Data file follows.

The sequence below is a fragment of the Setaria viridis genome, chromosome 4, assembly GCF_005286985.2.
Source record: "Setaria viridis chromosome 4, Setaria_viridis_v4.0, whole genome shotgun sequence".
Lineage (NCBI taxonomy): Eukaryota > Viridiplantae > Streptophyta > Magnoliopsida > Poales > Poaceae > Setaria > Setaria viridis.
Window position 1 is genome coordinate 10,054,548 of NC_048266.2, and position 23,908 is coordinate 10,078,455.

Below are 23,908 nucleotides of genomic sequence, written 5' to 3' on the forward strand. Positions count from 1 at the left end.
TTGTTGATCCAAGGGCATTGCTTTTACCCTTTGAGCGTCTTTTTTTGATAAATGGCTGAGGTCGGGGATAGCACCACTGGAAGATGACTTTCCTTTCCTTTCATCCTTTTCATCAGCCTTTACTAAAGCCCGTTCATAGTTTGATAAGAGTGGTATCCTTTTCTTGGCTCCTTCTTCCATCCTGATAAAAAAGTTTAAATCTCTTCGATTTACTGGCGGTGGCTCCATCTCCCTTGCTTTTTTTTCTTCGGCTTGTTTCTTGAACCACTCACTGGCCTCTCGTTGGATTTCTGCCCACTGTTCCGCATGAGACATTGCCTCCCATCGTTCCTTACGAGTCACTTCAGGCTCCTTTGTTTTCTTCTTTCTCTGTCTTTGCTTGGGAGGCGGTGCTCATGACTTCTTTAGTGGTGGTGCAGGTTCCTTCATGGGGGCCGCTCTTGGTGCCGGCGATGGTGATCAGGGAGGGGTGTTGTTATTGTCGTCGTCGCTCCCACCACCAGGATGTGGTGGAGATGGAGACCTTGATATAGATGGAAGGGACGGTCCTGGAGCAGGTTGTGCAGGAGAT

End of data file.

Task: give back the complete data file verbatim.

The sequence below is a fragment of the Setaria viridis genome, chromosome 4, assembly GCF_005286985.2.
Source record: "Setaria viridis chromosome 4, Setaria_viridis_v4.0, whole genome shotgun sequence".
Lineage (NCBI taxonomy): Eukaryota > Viridiplantae > Streptophyta > Magnoliopsida > Poales > Poaceae > Setaria > Setaria viridis.
Window position 1 is genome coordinate 10,054,548 of NC_048266.2, and position 23,908 is coordinate 10,078,455.

Below are 23,908 nucleotides of genomic sequence, written 5' to 3' on the forward strand. Positions count from 1 at the left end.
TTGTTGATCCAAGGGCATTGCTTTTACCCTTTGAGCGTCTTTTTTTGATAAATGGCTGAGGTCGGGGATAGCACCACTGGAAGATGACTTTCCTTTCCTTTCATCCTTTTCATCAGCCTTTACTAAAGCCCGTTCATAGTTTGATAAGAGTGGTATCCTTTTCTTGGCTCCTTCTTCCATCCTGATAAAAAAGTTTAAATCTCTTCGATTTACTGGCGGTGGCTCCATCTCCCTTGCTTTTTTTTCTTCGGCTTGTTTCTTGAACCACTCACTGGCCTCTCGTTGGATTTCTGCCCACTGTTCCGCATGAGACATTGCCTCCCATCGTTCCTTACGAGTCACTTCAGGCTCCTTTGTTTTCTTCTTTCTCTGTCTTTGCTTGGGAGGCGGTGCTCATGACTTCTTTAGTGGTGGTGCAGGTTCCTTCATGGGGGCCGCTCTTGGTGCCGGCGATGGTGATCAGGGAGGGGTGTTGTTATTGTCGTCGTCGCTCCCACCACCAGGATGTGGTGGAGATGGAGACCTTGATATAGATGGAAGGGACGGTCCTGGAGCAGGTTGTGCAGGAGAT